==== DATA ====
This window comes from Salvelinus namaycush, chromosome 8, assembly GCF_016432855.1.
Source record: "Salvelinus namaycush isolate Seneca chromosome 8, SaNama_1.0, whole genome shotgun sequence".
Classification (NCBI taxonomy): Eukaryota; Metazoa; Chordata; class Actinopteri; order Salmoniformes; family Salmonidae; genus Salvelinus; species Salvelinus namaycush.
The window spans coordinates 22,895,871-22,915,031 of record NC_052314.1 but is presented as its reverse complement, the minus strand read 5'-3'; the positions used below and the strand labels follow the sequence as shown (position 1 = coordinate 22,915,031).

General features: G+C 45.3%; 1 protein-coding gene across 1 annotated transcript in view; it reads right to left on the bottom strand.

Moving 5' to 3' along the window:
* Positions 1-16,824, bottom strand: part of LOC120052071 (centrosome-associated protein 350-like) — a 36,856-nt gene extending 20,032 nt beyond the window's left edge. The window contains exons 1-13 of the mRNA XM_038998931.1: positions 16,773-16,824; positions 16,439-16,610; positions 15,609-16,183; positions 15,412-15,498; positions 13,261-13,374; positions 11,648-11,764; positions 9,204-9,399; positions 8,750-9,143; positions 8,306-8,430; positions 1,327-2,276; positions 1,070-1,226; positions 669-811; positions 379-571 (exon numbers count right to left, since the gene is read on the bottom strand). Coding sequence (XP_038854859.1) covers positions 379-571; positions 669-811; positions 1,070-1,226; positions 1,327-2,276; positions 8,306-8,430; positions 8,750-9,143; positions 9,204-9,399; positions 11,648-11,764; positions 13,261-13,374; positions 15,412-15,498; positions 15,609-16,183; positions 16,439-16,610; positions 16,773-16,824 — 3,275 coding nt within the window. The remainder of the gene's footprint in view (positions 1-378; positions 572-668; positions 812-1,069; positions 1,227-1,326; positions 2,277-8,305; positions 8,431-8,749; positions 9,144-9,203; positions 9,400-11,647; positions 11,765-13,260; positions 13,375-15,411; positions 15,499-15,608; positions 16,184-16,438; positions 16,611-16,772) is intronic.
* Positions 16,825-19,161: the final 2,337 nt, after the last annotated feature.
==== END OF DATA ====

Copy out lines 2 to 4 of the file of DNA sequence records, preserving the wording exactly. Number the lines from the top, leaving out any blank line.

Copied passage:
Source record: "Salvelinus namaycush isolate Seneca chromosome 8, SaNama_1.0, whole genome shotgun sequence".
Classification (NCBI taxonomy): Eukaryota; Metazoa; Chordata; class Actinopteri; order Salmoniformes; family Salmonidae; genus Salvelinus; species Salvelinus namaycush.
The window spans coordinates 22,895,871-22,915,031 of record NC_052314.1 but is presented as its reverse complement, the minus strand read 5'-3'; the positions used below and the strand labels follow the sequence as shown (position 1 = coordinate 22,915,031).